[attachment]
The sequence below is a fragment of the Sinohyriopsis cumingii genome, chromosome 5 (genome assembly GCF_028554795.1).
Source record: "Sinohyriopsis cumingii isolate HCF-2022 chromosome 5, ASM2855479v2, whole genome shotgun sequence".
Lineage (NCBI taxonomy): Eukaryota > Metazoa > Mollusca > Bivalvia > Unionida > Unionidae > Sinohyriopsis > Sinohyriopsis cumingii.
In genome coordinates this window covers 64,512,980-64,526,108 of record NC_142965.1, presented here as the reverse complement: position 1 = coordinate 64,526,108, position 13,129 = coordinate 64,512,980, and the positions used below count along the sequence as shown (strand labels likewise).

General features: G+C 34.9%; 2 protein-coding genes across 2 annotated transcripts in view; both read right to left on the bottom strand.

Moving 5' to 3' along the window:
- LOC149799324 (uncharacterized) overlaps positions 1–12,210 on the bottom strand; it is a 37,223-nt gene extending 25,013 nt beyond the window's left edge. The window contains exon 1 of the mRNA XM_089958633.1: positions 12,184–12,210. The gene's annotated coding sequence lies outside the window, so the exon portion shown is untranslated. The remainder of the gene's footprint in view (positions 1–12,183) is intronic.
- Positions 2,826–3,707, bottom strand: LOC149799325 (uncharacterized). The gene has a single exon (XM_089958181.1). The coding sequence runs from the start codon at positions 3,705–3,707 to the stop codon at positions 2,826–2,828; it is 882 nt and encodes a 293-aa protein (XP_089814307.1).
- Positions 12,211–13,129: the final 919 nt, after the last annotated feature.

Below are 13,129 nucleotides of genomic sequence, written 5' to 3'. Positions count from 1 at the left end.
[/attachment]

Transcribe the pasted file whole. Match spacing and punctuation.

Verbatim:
The sequence below is a fragment of the Sinohyriopsis cumingii genome, chromosome 5 (genome assembly GCF_028554795.1).
Source record: "Sinohyriopsis cumingii isolate HCF-2022 chromosome 5, ASM2855479v2, whole genome shotgun sequence".
Lineage (NCBI taxonomy): Eukaryota > Metazoa > Mollusca > Bivalvia > Unionida > Unionidae > Sinohyriopsis > Sinohyriopsis cumingii.
In genome coordinates this window covers 64,512,980-64,526,108 of record NC_142965.1, presented here as the reverse complement: position 1 = coordinate 64,526,108, position 13,129 = coordinate 64,512,980, and the positions used below count along the sequence as shown (strand labels likewise).

General features: G+C 34.9%; 2 protein-coding genes across 2 annotated transcripts in view; both read right to left on the bottom strand.

Moving 5' to 3' along the window:
- LOC149799324 (uncharacterized) overlaps positions 1–12,210 on the bottom strand; it is a 37,223-nt gene extending 25,013 nt beyond the window's left edge. The window contains exon 1 of the mRNA XM_089958633.1: positions 12,184–12,210. The gene's annotated coding sequence lies outside the window, so the exon portion shown is untranslated. The remainder of the gene's footprint in view (positions 1–12,183) is intronic.
- Positions 2,826–3,707, bottom strand: LOC149799325 (uncharacterized). The gene has a single exon (XM_089958181.1). The coding sequence runs from the start codon at positions 3,705–3,707 to the stop codon at positions 2,826–2,828; it is 882 nt and encodes a 293-aa protein (XP_089814307.1).
- Positions 12,211–13,129: the final 919 nt, after the last annotated feature.

Below are 13,129 nucleotides of genomic sequence, written 5' to 3'. Positions count from 1 at the left end.